AUBURN, Wash. -- Children across Western Washington expect a visit from Santa Claus on Christmas Eve, but 37 years ago, one group of volunteers realized that hundreds of children may feel forgotten.
The Forgotten Children's Fund started in 1976 when a Seattle restaurant accidentally received a letter from a child in need. In the note to Santa, he wrote that his mother explained that they never received any gifts because Santa got lost.
That began many years of surprise Santa visits thanks to hundreds of generous volunteers and donors, helping kids like the Clark family in Auburn.
Steven Clark, 5, and his little sister Kaiya, 4, had no doubt that Santa was on his way Tuesday.
"For all the children," Steven said.
"And for all the grown-ups," Kaiya added.
It's their mom, Tasha, and grandmom, Brenda, who almost gave up hope.
"By the time we're done with bills and necessities, there's barely enough left to put gas in the car," Tasha said.
After 13 years of battling a near-lethal brain condition, Tasha is blind. Due to mounting medical bills and her inability to work, life has grown too expensive for Christmas.
"We'd have to split it apart and make two presents out of one present," Brenda said.
So the two grown-ups wrote a letter to Santa - all 29 of them.
"This is the best Christmas day I've ever ever spent," said Tony Zimmerman.
Zimmerman volunteers every year with the Forgotten Children's Fund.
"Children who don't get Christmas, Santa forgot. We're filling that need," explained Doug Moeller.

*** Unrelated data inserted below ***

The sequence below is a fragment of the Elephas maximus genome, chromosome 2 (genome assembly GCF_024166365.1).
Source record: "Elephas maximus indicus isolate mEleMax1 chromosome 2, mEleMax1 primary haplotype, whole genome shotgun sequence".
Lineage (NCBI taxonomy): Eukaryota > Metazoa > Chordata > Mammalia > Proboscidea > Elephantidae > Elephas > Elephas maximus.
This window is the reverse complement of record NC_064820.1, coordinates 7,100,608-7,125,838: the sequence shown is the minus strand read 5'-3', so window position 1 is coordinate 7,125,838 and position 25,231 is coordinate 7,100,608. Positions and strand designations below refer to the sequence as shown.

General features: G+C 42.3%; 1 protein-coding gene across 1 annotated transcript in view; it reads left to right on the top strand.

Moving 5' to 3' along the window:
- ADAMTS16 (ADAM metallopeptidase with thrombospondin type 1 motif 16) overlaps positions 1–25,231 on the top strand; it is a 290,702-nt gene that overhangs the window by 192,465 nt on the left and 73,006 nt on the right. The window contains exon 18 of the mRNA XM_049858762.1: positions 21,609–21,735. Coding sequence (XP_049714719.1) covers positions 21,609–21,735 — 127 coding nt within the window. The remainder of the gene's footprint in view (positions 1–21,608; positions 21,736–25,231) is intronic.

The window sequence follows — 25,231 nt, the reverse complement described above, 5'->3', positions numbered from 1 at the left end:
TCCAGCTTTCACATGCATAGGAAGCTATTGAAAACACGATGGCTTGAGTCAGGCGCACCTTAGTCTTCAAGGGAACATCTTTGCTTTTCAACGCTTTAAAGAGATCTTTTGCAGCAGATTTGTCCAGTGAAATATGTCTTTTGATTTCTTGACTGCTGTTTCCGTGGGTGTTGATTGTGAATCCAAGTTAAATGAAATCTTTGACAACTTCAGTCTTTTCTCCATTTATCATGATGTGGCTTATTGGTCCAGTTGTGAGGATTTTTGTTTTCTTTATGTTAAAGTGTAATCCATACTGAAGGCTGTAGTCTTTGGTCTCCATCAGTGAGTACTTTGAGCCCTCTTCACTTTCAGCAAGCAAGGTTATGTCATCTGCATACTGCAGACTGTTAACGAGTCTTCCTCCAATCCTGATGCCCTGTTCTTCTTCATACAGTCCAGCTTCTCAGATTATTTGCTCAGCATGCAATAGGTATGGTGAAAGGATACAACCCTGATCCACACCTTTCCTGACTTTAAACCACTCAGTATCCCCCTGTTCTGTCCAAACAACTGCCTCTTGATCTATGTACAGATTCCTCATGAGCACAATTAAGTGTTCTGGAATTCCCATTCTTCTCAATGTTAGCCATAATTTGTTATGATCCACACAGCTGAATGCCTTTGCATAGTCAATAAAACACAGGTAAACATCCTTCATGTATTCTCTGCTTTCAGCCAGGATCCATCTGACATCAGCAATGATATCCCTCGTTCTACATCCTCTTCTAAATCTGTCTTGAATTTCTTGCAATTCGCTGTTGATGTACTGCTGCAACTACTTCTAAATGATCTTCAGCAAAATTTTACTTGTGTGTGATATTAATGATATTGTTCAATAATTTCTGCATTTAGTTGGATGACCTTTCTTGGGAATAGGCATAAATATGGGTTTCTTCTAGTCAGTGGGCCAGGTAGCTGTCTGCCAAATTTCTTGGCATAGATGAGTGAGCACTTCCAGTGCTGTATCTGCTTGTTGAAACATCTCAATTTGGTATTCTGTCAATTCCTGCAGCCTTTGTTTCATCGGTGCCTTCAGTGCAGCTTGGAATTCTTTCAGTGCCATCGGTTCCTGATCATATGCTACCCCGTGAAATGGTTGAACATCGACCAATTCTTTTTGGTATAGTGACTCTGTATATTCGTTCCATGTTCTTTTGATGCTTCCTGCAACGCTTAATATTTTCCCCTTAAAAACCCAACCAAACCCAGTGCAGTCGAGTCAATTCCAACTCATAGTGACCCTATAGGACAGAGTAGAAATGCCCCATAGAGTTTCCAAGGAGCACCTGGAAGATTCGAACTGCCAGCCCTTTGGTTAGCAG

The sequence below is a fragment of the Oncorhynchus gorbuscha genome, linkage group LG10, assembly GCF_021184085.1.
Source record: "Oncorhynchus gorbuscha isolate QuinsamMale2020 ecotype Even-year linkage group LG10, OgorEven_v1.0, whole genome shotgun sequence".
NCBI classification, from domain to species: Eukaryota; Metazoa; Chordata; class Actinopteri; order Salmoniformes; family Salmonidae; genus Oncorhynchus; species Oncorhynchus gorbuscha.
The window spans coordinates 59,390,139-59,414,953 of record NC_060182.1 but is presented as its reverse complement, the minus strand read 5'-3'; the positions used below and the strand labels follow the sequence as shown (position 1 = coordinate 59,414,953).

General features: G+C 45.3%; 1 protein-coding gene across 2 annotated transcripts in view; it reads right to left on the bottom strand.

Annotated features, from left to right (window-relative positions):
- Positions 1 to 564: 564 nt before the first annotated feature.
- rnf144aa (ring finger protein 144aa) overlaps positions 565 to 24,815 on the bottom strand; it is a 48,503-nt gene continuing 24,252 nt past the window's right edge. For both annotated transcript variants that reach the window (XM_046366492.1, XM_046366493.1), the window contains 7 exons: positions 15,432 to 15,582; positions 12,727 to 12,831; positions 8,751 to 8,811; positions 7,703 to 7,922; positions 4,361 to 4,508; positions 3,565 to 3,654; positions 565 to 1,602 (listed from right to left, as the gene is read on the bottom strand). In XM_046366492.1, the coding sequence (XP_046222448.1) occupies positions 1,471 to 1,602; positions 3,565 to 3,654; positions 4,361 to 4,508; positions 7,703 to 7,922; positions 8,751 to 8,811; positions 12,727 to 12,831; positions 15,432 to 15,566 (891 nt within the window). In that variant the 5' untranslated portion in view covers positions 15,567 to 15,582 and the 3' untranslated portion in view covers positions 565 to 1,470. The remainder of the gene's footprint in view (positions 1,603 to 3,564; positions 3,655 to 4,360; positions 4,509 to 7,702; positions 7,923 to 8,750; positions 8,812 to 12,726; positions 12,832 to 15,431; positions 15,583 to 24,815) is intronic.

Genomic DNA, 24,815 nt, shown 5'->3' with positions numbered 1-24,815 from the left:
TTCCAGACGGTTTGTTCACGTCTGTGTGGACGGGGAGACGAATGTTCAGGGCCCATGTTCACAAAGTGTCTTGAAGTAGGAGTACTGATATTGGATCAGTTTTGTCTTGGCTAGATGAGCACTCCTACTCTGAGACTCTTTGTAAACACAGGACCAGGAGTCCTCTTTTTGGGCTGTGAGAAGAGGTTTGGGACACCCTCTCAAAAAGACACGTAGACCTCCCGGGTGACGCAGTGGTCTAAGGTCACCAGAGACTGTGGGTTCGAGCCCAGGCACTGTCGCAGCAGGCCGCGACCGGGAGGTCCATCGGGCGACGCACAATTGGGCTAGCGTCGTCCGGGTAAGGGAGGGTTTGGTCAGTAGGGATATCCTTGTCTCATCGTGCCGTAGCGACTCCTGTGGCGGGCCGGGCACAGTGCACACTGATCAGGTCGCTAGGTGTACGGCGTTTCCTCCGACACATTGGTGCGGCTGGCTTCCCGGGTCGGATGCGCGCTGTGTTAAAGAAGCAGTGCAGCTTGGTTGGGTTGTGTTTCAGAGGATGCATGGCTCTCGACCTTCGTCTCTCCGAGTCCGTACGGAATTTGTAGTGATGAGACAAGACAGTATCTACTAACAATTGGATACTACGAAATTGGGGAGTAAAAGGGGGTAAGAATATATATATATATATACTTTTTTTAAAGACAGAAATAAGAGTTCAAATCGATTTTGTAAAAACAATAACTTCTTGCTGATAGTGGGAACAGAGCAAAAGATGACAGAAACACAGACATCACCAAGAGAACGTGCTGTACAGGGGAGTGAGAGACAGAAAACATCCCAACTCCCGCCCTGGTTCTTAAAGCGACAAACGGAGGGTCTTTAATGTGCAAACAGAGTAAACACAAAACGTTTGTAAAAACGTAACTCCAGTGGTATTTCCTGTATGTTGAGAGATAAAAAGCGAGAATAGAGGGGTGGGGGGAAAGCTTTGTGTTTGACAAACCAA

In just the southern half of the day's operation, 29 santas and 250 elves filled 29 trucks headed for dozens of families across Puget Sound.
Altogether, the Forgotten Children's Fund delivered 14,862 gifts this Christmas.
"It's just so rewarding to bring Christmas to kids that don't have it otherwise," Zimmerman said.
The Forgotten Children's Fund gets a thousand letters a year, including the one sent by the Clark family.
"This is a little bit of a miracle we have every year," Moeller said. "We try to help folks who are trying to help themselves."
Even though the Santas don't drive sleds, and come in the middle of the day, Steven and Kaiya didn't seem to care much when Zimmerman knocked on their door.
"Santa Claus!" they screamed.
Elves stacked presents under the tree while Santa handed everyone an early gift to open.
"God bless all of you," Tasha said. "I love how happy they were when they got to meet Santa."
Their mom may be surprised her letter actually worked, but Kaiya and Steven expected Santa's visit. Even though life's changed for them, Santa's stayed exactly the same thanks to the generosity of others.
"He knows when you've been bad or good so be good for goodness sake!" Steven sang.